Defining Customer Loyalty

Defining Customer Loyalty

Brand loyalty is often discussed from the brand’s perspective. People ask questions like “What can we do to make people loyal to the brand?” It’s time we looked at loyalty from a different perspective – that of the customer.

Havas’ Meaningful Brands study found that if 74% of brands disappeared overnight, most customers wouldn’t care. You can bet that most of those brands believe that they have a strong core of loyal customers. So what causes this gap in understanding? Is loyalty really as simple as some brands think?


Conscious consumerism

The credit crunch shaped the shopping habits of many consumers. While in the past we may have spent more to impress friends and family – to have the most expensive car on the street or ensure that our kids have the latest must-have shoes or smartphone – we’re now more careful about our spending.

We’re more selective. In 2016, fashion retail took quite a hit in the UK as consumers switched their spending from regularly updating their wardrobes, to saving for experiences like fine dining and holidays.

As consumers, we’re more worried about fulfilling our own goals and aspirations than meeting the imposed standards of others.


The impact on loyalty

While previous generations had one job, banked with one bank and stayed put with their brands because loyalty was a long-term concept, things have changed. Loyalty isn’t about blind adoration – it’s about a mutually beneficial relationship.

If we aren’t meeting our goals at our current job, we move on. If another bank has a better deal, we switch. If our partner is unreasonable, we leave them. Loyalty is a relationship, not a right.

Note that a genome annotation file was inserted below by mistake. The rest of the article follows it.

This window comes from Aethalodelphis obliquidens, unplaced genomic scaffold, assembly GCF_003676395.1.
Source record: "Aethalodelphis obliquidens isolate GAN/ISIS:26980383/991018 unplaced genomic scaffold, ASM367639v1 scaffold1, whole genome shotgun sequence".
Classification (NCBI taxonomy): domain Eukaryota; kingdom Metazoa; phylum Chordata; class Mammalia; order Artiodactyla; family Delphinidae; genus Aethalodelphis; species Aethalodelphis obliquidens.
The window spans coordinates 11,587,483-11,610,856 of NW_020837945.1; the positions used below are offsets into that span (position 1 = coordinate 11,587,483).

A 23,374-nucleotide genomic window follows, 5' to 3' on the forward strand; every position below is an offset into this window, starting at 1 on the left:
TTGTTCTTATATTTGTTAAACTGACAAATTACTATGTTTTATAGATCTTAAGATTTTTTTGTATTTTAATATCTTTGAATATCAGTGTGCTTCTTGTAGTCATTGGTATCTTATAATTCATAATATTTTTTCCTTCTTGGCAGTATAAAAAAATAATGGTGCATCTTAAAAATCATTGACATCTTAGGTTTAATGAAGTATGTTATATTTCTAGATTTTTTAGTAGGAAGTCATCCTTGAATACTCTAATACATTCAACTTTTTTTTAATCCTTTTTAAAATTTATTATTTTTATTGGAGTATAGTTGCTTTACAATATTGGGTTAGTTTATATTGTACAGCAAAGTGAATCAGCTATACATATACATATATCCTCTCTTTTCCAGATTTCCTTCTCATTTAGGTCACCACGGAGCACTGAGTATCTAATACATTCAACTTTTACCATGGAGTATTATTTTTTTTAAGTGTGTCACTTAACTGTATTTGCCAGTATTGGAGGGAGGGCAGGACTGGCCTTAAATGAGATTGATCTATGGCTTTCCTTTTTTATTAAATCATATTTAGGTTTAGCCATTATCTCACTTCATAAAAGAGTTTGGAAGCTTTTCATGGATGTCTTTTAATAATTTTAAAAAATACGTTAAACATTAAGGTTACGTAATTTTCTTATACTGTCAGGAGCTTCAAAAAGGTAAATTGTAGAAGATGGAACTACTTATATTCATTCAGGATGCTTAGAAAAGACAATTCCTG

When it comes to brands, we know that a brand we love might be pulled off the shelf tomorrow for no reason. We’re forced to go elsewhere or try something new. It’s more important than ever for brands to know the difference between convenience and genuine loyalty.


Defining loyalty

The Financial Times splits loyalty into four types:

  • Psychological loyalty – such as developing a bond with shop staff or finding comfort in the shopping process.
  • Economic – you’re loyal to the brand because it’s the cheapest option.
  • Functional – the brand has become part of the person’s routine, and changing brands now would mean a change in habits (and can be very hard to change).
  • Contractual – you have no choice but to be loyal, because you’re tied in to a contract.

Economic and contractual factors can be quick to change. The customer may become a parent, and need to cut back on discretionary spending. Another customer may seem loyal, but switch operators the moment they can get out of their 24-month mobile phone contract. Raise the price of your product, and you’ll see customers that appeared to be loyal flocking to your competitors.

Psychological and functional loyalty is based on emotion, and building a mutually beneficial relationship. People are loyal to a brand because they want to be. The retailer gets repeat custom, while the customer gets a fulfilling experience.


Creating loyalty

The problem with many loyalty programmes is the lack of focus. Loyalty is a complex idea, so it’s easier to reduce it to “give them money off” (especially when we love getting discounts). But a loyalty programme built around discounts isn’t ideal for helping long-term loyalty thrive.

A discount code for a product I’d never buy just tells me that the retailer knows nothing about me, and just wants to encourage me to spend. Send me a reward that’s tailored to my aspirations, my tastes, and I’m not only more inclined to spend, I’m also more emotionally invested in the brand as a result.


Our next post will examine the key drivers of loyalty.

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